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The Different Types of Memory

The human brain was once considered a single organ with specific areas allotted for different tasks. Now, with recent research studies, it has been concluded that the human brain is, in fact, one of the most complex organs of the body.

The brain is a large neural supercomputer that has neurons, firing information and tasks away to each other from one corner to the other. Memory, that was once considered to be like a stack of folders kept in a single place, is now attributed to function in many different parts of the brain.

Memory takes many different forms

Scientists now also know that memory actually takes many different forms. There is a difference between short-term memory, where you store a new phone number long enough to dial it a moment later, and long-term memory, where you store your own phone number such that you can produce it whenever asked (Miller, 1956).

Within long-term memory, there is a difference between semantic memory, where you store your knowledge that The Rolling Stones are a rock band, and episodic memory, where you may store your memory of hearing Exile on Main Street for the first time (Tulving, 1983).

The main categories of memory are sensory memory, short term memory (or working memory) and long-term memory, based on the amount of time the memory is stored.

Sensory memory

Sensory memory is the shortest-term element of memory. It is the ability to retain impressions of sensory information after the original stimuli have ended. It acts as a kind of buffer for stimuli received through the five senses of sight, hearing, smell, taste and touch, which are retained accurately, but very briefly. For instance, the ability to look at something and remember what it looked like with just a second of observation is an example of sensory memory.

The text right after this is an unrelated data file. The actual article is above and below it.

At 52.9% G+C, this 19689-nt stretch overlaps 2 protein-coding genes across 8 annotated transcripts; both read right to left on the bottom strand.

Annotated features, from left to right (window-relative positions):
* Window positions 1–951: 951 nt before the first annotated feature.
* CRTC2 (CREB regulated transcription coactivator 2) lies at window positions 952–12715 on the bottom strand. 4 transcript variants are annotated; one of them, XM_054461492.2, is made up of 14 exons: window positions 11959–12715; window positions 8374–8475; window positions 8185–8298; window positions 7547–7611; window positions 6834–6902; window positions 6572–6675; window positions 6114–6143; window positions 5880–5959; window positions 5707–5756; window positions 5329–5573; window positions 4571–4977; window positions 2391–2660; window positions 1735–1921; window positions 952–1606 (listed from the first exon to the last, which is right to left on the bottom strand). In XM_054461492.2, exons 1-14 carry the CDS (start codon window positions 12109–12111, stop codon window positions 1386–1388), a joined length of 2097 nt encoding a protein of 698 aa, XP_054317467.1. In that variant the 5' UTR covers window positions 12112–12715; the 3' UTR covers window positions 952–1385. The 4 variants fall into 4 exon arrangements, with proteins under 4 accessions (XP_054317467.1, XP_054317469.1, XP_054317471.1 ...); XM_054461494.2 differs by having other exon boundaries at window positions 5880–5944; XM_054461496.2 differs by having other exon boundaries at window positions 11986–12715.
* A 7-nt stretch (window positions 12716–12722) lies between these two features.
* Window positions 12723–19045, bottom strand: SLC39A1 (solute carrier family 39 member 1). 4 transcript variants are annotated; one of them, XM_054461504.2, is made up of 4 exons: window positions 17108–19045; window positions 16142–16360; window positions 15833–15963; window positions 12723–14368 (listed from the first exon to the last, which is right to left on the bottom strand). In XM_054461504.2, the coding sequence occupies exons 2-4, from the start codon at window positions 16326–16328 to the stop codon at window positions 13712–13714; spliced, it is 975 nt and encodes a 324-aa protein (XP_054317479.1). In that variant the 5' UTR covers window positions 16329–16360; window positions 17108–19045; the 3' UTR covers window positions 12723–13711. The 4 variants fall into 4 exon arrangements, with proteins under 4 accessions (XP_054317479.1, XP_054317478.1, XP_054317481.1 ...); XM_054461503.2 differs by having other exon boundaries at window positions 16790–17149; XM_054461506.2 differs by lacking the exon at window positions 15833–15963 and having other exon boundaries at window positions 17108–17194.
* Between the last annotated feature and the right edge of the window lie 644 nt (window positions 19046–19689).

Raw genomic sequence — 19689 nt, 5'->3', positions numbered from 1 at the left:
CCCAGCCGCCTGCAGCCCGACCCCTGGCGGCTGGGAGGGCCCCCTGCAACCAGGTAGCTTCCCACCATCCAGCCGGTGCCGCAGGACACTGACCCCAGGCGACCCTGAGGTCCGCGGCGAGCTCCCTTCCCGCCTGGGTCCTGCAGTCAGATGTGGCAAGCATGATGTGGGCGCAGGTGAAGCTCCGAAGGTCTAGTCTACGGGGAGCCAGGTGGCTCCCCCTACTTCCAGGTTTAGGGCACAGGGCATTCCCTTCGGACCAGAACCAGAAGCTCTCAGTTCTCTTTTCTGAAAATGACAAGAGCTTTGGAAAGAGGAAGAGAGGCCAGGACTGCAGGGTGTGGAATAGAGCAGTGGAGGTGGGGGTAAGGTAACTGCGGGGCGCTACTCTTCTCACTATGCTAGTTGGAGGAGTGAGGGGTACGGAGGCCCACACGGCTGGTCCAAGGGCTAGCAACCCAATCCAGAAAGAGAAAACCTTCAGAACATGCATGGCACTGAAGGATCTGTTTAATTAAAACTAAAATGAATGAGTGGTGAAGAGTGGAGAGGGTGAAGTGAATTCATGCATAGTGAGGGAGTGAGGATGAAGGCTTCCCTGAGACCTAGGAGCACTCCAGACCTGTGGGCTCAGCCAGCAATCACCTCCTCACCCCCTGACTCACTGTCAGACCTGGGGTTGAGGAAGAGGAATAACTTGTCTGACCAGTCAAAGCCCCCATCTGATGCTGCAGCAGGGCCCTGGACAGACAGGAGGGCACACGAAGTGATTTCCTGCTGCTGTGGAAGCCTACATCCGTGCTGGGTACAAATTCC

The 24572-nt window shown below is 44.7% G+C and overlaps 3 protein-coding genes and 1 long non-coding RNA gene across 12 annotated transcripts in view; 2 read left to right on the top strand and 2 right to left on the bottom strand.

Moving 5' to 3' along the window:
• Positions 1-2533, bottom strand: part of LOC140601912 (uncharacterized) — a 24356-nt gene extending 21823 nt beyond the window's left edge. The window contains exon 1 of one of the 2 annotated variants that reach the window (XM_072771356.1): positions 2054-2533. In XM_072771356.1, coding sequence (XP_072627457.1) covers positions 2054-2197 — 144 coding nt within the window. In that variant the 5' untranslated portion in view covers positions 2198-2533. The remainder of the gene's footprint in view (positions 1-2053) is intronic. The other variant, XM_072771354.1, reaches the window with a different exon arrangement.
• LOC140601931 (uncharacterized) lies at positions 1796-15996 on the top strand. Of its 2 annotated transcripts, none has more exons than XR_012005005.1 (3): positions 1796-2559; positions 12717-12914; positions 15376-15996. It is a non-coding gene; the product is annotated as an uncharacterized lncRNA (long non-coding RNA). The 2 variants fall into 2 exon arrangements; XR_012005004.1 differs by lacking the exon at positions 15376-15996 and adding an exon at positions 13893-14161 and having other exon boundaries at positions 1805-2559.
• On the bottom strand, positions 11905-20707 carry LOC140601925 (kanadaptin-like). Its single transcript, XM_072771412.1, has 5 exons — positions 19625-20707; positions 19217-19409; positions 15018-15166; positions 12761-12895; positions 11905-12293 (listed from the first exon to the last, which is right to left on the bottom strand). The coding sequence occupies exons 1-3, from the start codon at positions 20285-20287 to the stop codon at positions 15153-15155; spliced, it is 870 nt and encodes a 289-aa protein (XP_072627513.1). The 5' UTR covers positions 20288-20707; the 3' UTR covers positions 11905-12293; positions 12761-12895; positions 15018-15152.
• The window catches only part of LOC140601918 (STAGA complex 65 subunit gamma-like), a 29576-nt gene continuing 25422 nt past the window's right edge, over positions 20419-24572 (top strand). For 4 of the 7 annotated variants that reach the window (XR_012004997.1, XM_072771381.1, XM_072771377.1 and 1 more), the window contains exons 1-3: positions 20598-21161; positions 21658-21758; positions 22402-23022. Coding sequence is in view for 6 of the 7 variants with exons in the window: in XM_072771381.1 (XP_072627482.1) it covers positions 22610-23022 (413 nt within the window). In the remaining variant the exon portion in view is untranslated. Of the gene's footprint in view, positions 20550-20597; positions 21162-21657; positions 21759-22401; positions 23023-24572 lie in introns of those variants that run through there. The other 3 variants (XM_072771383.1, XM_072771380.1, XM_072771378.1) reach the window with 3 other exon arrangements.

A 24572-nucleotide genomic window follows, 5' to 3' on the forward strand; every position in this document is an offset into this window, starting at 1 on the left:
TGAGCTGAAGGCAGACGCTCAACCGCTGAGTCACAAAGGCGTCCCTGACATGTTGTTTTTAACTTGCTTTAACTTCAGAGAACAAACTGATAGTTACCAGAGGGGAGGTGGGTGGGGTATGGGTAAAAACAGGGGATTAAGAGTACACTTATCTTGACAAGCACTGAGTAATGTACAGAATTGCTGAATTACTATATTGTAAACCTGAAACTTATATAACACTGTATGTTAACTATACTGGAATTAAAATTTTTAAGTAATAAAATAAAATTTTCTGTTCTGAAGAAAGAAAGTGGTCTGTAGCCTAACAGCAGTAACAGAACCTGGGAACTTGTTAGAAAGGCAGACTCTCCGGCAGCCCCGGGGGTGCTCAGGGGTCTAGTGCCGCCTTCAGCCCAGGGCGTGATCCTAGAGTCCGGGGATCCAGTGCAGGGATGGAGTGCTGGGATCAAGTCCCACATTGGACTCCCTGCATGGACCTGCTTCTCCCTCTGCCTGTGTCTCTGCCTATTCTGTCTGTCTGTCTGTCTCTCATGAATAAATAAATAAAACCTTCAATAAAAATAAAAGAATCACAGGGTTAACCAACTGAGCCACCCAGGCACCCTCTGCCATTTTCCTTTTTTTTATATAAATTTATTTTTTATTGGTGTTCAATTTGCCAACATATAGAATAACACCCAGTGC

The sensory memory for visual stimuli is known as iconic memory, the memory for aural stimuli is known as echoic memory, and that for touch as haptic memory.

Short-term memory

The distinction between short-term memory  and working memory is an ongoing debate, and the terms are often used interchangeably. There are scholars who claim that some kind of manipulation of remembered information is needed in order to qualify the task as one of working memory. Repeating digits in the same order they were presented would thus be a short-term memory task, while repeating them backward would be a working memory task.

Another viewpoint is that of Nelson Cowan, who says short-term memory refers to the passive storage of information when rehearsal is prevented with storage capacity around four items. When rehearsal is allowed and controlled attention is involved, it is a working memory task and the capacity is closer to seven items.

Visual and auditory memory

When it comes to memory, one’s senses are involved too. Visual memory involves the ability to store and retrieve previously experienced visual sensations and perceptions when the stimuli that originally evoked them, are no longer present. Various researchers have stated that as much as eighty percent of all learning takes place through the eye – with visual memory existing as a crucial aspect of learning. Auditory memory, on the other hand, involves being able to take in information that is presented orally, to process that information, store it in one’s mind and then recall what one has heard. Basically, it involves the skills of attending, listening, processing, storing, and recalling.

Sequential memory

Sequential memory requires items to be recalled in a specific order. In saying the days of the week, months of the year, a telephone number, the alphabet, and in counting, the order of the elements is of paramount importance. Visual sequential memory is the ability to remember things seen in sequence, while auditory sequential memory is the ability to remember things heard in sequence.

How Edublox can help

Edublox Online Tutor (EOT) houses a number of multisensory cognitive training programs that enable learners to overcome learning obstacles and reach their full potential. EOT is founded on pedagogical research and 30+ years of experience demonstrating that weak underlying foundational skills account for the majority of learning difficulties. Underlying foundational skills include visual and auditory memory; sequential memory; iconic memory; short-term, long-term and working memory. Cognitive exercises can strengthen these weaknesses leading to increased performance in reading, spelling, writing, math and learning.

EOT has been optimized for children aged between 7 and 13, is suitable for the gifted and less gifted, and can be used at home and in school. The program is effective for a variety of learning difficulties including dyslexia, dysgraphia, dyscalculia and ADD/ADHD.

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